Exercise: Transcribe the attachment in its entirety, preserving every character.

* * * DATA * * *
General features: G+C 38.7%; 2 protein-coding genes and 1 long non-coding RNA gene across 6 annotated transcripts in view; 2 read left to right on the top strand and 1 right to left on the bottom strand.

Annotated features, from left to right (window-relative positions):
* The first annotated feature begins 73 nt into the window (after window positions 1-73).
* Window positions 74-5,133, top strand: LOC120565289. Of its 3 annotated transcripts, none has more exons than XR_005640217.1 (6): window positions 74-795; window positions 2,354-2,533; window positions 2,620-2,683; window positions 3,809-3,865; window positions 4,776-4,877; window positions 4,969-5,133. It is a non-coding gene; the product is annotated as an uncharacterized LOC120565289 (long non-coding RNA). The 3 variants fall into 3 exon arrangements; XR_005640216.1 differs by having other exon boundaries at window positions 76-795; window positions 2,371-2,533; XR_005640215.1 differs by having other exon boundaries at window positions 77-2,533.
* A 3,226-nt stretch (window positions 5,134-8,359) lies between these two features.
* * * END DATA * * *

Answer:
General features: G+C 38.7%; 2 protein-coding genes and 1 long non-coding RNA gene across 6 annotated transcripts in view; 2 read left to right on the top strand and 1 right to left on the bottom strand.

Annotated features, from left to right (window-relative positions):
* The first annotated feature begins 73 nt into the window (after window positions 1-73).
* Window positions 74-5,133, top strand: LOC120565289. Of its 3 annotated transcripts, none has more exons than XR_005640217.1 (6): window positions 74-795; window positions 2,354-2,533; window positions 2,620-2,683; window positions 3,809-3,865; window positions 4,776-4,877; window positions 4,969-5,133. It is a non-coding gene; the product is annotated as an uncharacterized LOC120565289 (long non-coding RNA). The 3 variants fall into 3 exon arrangements; XR_005640216.1 differs by having other exon boundaries at window positions 76-795; window positions 2,371-2,533; XR_005640215.1 differs by having other exon boundaries at window positions 77-2,533.
* A 3,226-nt stretch (window positions 5,134-8,359) lies between these two features.